NODULAR POSTERIOR SCLERITIS: Clinico-Sonographic Characteristics and Proposed Diagnostic Criteria

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Abstract

Purpose:

To report the clinical and ultrasound features and outcomes of a series of nodular posterior scleritis.

Methods:

Retrospective medical record review of 11 consecutive patients with nodular posterior scleritis. Patient demographics, ocular and systemic findings, ultrasound features, and final anatomical and visual outcomes were recorded.

Results:

There were 9 females and 2 males (11 eyes) with mean age at presentation of 57 years (range, 30–84 years). Underlying systemic inflammatory disease was present in 73%. Symptoms included pain in 73% and blurred vision in 45%. A solitary amelanotic mass without the presence of lipofuscin was found in all cases. Associated ocular features included retinal pigment epithelial changes (67%), intraocular inflammation (55%), subretinal fluid (50%), macular edema (50%), and choroidal folds (30%). B-mode ultrasound showed a sclerochoroidal mass with high internal reflectivity (100%) of mean elevation of 4.1 mm. There was nodular thickening of the sclera (100%) and fluid in Tenon space or “T” sign (36%). A complete regression of the nodule after the treatment was observed only in 1 patient (11%) and partial regression in 4 patients (44%).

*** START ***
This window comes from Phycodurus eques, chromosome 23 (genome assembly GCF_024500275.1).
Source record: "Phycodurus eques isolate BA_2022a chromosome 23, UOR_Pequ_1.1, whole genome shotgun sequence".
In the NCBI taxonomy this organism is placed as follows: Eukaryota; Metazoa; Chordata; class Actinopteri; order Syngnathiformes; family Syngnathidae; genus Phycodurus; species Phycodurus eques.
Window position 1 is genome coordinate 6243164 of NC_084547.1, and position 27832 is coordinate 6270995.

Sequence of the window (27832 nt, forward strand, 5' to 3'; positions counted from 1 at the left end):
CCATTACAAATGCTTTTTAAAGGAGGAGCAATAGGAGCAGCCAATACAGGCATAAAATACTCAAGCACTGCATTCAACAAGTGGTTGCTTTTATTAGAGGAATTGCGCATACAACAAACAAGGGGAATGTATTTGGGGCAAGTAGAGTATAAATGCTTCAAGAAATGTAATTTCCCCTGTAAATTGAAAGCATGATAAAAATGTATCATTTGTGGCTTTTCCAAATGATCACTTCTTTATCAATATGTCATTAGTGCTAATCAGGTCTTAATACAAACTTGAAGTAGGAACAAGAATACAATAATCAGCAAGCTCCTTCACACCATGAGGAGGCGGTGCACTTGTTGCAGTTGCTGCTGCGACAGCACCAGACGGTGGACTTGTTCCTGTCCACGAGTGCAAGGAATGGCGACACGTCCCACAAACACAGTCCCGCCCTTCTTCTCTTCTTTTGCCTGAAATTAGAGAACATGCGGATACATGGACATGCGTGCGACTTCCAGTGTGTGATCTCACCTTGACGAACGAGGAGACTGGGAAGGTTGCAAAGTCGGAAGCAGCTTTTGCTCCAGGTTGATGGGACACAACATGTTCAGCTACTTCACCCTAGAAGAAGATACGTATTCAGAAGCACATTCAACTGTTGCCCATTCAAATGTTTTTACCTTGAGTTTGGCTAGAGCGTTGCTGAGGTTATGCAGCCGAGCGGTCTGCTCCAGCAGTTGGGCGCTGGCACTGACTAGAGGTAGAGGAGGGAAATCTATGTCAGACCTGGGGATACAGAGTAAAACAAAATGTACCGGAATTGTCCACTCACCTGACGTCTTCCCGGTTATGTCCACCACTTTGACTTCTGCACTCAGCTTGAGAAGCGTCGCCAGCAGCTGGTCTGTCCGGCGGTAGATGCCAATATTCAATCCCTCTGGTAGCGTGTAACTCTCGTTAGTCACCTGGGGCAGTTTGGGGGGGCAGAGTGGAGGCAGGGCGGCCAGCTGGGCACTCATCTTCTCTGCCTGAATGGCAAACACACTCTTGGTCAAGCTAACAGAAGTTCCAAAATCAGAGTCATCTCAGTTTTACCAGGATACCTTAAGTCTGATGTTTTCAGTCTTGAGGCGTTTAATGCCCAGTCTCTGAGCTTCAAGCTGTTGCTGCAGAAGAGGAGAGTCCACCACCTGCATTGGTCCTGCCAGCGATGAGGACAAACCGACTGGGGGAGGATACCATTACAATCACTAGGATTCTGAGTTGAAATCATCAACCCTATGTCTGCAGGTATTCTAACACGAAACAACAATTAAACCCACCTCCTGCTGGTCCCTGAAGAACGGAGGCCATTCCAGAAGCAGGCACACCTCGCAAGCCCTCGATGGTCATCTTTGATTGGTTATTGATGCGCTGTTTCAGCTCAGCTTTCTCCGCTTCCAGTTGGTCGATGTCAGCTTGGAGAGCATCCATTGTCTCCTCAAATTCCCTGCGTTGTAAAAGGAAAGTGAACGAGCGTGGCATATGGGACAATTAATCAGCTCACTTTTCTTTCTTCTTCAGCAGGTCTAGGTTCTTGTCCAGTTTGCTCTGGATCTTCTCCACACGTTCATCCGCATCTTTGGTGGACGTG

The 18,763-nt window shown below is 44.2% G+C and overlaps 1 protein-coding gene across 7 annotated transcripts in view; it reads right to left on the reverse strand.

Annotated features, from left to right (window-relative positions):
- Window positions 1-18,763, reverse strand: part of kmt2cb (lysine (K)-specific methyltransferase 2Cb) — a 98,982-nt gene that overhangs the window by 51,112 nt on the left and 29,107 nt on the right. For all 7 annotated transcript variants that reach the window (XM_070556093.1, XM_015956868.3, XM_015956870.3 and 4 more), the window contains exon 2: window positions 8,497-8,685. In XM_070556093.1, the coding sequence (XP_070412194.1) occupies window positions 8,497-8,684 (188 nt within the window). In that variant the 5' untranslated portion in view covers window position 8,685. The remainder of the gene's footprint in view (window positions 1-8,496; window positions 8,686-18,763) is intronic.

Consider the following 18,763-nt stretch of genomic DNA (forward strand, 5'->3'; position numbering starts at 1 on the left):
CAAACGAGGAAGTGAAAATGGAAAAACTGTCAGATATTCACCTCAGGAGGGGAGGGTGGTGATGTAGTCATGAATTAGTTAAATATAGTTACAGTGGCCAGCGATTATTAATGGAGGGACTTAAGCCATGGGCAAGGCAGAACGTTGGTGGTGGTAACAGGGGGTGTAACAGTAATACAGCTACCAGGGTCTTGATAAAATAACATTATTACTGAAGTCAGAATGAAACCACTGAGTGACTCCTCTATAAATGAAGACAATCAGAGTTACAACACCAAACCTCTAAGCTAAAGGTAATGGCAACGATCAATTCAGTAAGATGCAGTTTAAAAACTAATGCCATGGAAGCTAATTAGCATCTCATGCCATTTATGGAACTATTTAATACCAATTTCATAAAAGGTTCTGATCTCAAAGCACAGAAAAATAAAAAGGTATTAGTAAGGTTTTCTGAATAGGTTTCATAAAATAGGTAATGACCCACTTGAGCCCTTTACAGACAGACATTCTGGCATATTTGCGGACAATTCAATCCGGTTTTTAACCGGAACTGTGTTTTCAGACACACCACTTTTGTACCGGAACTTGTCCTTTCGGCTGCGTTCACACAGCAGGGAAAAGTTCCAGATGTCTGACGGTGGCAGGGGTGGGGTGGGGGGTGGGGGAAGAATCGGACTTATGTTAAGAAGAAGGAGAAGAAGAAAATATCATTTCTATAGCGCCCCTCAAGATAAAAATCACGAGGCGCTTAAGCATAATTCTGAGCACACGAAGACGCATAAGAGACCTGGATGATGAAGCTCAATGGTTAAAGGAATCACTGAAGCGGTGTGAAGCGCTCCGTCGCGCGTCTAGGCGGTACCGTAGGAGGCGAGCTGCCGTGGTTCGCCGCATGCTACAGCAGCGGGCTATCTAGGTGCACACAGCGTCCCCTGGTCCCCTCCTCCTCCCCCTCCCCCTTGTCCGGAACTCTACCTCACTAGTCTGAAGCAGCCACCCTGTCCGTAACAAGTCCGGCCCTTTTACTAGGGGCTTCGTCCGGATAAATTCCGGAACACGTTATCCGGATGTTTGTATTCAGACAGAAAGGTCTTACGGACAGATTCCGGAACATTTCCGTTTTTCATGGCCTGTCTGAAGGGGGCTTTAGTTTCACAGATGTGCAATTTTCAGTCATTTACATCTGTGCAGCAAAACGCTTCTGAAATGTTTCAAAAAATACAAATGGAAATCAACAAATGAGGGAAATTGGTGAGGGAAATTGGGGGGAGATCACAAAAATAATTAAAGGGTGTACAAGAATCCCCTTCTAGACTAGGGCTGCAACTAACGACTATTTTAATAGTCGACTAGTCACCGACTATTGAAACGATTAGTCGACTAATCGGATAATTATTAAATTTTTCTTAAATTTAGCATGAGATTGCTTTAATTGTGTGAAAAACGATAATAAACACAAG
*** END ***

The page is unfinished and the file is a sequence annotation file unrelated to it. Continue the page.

Conclusion:

Nodular posterior scleritis should be considered in the differential diagnosis of a single amelanotic choroidal mass showing high internal reflectivity on ultrasound B-scan. It can produce intraocular inflammation in 50% of the cases and may be painless in 25%. It has a high association with a systemic underlying disease.

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